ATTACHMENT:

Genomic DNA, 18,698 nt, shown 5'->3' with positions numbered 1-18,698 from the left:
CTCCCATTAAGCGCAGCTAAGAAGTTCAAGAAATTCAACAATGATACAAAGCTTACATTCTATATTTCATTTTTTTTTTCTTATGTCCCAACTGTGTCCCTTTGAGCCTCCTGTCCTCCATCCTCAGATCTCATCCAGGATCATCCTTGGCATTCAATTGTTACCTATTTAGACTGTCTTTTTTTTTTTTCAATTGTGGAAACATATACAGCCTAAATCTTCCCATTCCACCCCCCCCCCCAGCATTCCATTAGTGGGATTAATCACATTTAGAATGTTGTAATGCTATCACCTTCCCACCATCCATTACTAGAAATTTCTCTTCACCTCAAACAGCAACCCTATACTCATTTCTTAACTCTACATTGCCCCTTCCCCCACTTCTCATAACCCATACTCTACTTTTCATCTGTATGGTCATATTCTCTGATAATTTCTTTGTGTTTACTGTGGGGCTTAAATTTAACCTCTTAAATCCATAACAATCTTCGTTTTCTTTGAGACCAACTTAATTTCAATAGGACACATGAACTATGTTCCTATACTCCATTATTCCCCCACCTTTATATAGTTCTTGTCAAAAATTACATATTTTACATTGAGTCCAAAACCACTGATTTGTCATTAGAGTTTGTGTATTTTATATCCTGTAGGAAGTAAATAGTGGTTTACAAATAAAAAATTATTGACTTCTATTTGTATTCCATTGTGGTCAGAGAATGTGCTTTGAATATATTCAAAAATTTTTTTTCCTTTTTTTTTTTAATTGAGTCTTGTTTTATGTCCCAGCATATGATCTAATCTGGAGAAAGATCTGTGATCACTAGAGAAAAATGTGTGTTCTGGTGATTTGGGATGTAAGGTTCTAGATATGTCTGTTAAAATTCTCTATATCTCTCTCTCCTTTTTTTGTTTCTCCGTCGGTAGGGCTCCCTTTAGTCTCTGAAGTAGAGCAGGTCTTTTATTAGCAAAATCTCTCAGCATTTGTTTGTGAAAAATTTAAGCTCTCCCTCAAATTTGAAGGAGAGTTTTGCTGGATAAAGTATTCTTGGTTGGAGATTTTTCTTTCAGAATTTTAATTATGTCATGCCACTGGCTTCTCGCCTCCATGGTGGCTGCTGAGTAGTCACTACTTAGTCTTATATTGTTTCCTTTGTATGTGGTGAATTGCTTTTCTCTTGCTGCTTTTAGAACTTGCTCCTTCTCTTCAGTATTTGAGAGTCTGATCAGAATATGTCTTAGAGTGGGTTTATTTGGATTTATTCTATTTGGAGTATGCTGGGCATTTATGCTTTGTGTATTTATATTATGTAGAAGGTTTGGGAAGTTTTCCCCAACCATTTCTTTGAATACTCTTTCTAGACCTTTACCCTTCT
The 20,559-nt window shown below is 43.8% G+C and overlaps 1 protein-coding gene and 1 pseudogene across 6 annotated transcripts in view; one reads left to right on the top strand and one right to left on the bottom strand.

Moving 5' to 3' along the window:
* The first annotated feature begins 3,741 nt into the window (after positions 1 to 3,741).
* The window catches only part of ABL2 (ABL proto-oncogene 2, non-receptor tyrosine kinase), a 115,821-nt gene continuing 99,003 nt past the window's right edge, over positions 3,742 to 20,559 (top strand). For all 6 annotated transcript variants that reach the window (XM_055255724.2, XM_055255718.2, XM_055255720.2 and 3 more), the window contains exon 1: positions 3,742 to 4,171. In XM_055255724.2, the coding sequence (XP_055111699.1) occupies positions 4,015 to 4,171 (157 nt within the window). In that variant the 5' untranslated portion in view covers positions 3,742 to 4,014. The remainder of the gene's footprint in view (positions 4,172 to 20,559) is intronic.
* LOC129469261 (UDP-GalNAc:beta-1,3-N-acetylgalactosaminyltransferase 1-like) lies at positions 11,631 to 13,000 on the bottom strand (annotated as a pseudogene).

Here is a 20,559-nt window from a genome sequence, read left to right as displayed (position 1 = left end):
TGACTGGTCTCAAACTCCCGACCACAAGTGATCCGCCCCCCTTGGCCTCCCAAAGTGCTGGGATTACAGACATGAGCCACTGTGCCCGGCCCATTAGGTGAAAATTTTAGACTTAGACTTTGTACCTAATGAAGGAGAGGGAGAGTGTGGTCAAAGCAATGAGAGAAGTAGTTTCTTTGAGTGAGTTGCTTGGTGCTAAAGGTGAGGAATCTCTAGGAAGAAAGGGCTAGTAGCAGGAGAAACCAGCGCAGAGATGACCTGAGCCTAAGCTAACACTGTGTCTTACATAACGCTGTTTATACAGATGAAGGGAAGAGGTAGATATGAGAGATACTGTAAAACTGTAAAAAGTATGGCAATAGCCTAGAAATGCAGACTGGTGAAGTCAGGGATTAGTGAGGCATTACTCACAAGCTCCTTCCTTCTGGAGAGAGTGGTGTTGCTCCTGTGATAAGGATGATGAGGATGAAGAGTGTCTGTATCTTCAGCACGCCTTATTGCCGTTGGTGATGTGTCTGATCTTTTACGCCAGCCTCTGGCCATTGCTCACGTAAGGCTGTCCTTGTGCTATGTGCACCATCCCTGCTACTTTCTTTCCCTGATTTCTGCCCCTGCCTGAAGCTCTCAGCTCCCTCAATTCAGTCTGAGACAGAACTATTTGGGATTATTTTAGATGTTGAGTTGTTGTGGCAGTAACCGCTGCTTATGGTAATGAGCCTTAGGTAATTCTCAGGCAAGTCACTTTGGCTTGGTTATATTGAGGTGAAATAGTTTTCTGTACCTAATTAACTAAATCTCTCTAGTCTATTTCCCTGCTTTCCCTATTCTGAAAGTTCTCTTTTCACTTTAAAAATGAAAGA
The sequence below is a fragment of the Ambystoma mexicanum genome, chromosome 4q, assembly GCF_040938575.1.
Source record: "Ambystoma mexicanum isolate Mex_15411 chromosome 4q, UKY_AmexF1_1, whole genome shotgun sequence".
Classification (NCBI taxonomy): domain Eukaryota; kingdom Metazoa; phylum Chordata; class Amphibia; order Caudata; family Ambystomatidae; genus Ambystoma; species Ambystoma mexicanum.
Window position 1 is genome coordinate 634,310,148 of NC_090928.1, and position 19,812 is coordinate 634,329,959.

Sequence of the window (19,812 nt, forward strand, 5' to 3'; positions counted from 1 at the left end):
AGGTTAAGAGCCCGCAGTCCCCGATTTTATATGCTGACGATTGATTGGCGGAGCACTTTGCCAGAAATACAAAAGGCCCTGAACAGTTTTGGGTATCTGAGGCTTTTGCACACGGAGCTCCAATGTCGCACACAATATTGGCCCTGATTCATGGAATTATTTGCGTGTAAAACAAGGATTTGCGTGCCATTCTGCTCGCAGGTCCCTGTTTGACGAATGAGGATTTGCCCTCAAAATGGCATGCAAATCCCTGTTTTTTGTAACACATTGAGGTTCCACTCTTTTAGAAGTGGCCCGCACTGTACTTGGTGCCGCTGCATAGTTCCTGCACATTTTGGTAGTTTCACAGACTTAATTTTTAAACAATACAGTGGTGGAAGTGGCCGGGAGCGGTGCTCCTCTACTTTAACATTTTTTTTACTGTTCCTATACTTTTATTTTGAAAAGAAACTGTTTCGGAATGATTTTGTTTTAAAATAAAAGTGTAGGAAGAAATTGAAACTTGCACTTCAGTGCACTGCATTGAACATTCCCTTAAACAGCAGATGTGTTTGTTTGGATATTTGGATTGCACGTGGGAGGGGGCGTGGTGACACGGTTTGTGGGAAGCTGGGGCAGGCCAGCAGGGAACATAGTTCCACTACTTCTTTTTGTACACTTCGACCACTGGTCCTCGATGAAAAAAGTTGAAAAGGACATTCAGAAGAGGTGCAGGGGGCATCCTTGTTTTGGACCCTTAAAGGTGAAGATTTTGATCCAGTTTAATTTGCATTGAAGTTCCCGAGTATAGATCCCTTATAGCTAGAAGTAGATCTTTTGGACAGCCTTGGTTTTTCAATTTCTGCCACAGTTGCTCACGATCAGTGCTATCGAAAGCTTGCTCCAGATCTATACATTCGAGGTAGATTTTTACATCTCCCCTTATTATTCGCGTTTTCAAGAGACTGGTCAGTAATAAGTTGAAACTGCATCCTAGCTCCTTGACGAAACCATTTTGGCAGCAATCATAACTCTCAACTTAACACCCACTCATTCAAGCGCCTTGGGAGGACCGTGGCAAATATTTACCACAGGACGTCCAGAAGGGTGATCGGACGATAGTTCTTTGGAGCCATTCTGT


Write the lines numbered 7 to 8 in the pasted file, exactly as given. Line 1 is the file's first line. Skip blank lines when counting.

* LOC129469261 (UDP-GalNAc:beta-1,3-N-acetylgalactosaminyltransferase 1-like) lies at positions 11,631 to 13,000 on the bottom strand (annotated as a pseudogene).

Here is a 20,559-nt window from a genome sequence, read left to right as displayed (position 1 = left end):